Anyone who has been to Spurrier in the past weeks may have run into The Teddy Rycroft Quintet— made up of Teddy Rycroft, Chris Palace, Alex Fortier, Thomas Mariano, and Christopher Fertakis-Giovanni—as they rehearsed for their first big gig: Starbucks’ Friday Night Live. Although it was their first time appearing together in Starbucks, Rycroft and Palace are no strangers to the Starbucks stage—they’ve been performing together since last year, and have done Friday Night Live shows before. With this newer mix of instrumentalists, Rycroft, as lead vocalist, tied the raw talent of these five young men into an ensemble resembling a sound that’s, according to them, somewhere “between Young Thug and Miles Davis.”  

Their music spanned quite a large array of feelings, from upbeat happiness to anger and sadness. Intermixing songs like “Marrow,” that had high energy and intense feelings, with their some of their softer songs, like “Speak,” which are based on sweeter melodies or more somber lyrics, the quintet stirred a sea of raw emotion and poetic language before the audience. For many, their amazing and natural stage presence seemed to leave a big impression. Many of the instrumentalists mirrored the calm vibe of the background, and Rycroft allowed himself to be consumed with the lyrics, which captivated the audience’s attention. Because Rycroft is behind most of the powerful lyrics of the set, his connection to the words was evident in his voice and his body language. It’s impossible to not be transported into Teddy’s shoes, sharing in his heartbreak and joys as he conveys to the audience some of his deepest emotions.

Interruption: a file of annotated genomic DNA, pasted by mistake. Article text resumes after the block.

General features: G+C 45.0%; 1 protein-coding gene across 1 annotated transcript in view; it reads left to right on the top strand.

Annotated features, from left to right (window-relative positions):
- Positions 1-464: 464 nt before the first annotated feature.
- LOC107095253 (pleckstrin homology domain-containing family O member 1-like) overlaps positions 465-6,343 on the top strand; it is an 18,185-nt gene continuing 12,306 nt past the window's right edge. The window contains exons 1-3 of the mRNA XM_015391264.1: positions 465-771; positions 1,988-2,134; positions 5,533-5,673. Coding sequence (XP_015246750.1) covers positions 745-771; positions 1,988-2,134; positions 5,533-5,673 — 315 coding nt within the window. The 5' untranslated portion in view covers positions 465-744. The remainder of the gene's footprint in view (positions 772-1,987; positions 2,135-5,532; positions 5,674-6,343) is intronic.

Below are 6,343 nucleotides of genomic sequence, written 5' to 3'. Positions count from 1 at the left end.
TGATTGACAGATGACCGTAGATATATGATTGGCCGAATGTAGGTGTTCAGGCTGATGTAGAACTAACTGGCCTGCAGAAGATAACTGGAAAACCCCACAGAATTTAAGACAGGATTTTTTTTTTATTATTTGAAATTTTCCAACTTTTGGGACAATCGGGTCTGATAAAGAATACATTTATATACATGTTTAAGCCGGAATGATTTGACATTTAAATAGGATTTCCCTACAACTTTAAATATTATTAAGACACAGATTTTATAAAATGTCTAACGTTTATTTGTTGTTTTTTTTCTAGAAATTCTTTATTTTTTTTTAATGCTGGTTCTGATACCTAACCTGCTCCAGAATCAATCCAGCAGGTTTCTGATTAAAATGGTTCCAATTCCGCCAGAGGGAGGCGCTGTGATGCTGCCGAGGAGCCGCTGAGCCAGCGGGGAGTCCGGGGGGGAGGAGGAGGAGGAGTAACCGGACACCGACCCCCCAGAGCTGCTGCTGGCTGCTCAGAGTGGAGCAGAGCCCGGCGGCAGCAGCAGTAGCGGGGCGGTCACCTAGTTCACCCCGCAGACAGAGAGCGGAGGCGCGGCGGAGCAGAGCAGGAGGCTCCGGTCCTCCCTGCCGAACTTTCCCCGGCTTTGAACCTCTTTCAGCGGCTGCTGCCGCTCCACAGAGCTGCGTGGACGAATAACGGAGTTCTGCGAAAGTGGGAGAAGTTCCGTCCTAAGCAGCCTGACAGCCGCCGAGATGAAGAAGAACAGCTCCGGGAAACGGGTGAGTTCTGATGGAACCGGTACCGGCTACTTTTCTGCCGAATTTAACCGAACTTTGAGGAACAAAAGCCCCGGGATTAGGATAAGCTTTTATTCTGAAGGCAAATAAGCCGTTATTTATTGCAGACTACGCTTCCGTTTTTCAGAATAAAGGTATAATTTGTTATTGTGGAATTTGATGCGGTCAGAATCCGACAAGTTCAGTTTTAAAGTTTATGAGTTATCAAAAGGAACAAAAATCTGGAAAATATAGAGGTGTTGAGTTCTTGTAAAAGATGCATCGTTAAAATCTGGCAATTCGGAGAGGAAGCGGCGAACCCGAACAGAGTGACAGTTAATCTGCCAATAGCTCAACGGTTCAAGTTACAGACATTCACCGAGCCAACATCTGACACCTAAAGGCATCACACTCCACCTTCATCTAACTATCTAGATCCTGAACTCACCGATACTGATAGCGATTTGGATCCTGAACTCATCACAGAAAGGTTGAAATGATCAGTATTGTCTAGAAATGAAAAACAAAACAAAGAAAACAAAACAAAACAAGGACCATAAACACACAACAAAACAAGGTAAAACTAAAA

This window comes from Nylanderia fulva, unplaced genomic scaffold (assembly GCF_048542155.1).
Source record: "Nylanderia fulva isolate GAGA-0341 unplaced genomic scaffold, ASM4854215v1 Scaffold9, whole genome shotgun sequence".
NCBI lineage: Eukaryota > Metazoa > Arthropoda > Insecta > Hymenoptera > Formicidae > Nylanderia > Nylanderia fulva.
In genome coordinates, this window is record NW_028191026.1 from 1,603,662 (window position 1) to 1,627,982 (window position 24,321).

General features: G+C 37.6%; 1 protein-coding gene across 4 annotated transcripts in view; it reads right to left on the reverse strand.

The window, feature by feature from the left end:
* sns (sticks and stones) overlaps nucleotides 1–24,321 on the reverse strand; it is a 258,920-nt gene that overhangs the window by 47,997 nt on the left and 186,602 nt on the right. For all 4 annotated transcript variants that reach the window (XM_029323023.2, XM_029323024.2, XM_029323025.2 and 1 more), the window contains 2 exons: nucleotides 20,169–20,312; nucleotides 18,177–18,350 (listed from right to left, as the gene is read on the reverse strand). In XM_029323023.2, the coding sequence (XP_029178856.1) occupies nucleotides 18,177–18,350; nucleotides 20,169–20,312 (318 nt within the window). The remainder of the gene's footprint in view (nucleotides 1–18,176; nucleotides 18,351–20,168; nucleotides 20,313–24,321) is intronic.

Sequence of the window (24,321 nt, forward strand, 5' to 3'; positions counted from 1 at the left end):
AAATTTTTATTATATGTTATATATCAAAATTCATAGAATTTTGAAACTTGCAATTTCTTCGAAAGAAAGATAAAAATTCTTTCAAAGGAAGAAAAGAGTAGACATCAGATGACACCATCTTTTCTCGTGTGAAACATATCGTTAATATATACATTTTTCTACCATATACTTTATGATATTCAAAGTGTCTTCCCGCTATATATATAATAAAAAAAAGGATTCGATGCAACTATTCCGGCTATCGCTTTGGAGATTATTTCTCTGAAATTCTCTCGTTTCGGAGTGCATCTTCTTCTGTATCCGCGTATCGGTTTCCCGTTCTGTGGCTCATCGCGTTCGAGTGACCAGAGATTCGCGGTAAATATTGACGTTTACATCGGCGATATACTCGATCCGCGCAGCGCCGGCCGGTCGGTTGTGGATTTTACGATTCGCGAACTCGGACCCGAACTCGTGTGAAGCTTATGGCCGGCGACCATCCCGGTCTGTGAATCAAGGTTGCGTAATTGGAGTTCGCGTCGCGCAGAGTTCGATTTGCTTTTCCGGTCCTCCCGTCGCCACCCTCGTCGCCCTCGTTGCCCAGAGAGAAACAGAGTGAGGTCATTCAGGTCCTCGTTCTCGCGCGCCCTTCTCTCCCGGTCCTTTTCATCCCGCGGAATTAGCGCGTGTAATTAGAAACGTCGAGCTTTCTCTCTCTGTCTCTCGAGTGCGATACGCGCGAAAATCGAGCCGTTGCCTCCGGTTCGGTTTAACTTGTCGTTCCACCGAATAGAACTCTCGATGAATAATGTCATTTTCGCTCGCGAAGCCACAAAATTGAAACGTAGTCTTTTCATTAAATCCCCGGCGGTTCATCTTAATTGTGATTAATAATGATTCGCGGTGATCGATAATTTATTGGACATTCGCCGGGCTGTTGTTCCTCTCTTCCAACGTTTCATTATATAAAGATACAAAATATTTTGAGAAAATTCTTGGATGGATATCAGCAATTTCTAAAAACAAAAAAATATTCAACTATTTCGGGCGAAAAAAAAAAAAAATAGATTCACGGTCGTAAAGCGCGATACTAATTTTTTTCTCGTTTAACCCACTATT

One of the most impressive feats a band can achieve is being able to improvise with one another, which the Teddy Rycroft Quintet achieved beautifully. To be that comfortable with other musicians and the music being played to just feel where the song is going while it’s being performed is a skill that takes time, practice, and musical prowess. The fact that the members were so into the songs carried over to the audience, who could be seen tapping along, fully immersed in the music.

Even students who came in to Starbucks to simply buy a drink were drawn away from their conversations by the calming resonance of the quintet’s music. It’s safe to say that the group succeeded in their plan to provide a relaxing atmosphere that captured the attention of the audience and held it for the entirety of their performance.

UR Softball continues dominance with sweeps of Alfred University and Ithaca College

The Yellowjackets swept Alfred University on the road Thursday, winning both games by a score of 5–4.

Zumba in medicine, the unexpected crossover

Each year at URMC, a new cohort of unsuspecting pediatrics residents get a crash course. “There are no mistakes in Zumba,” Gellin says.

An open letter to all members of any university community

I strongly oppose the proposed divestment resolution. This resolution is nothing more than another ugly manifestation of antisemitism at the University.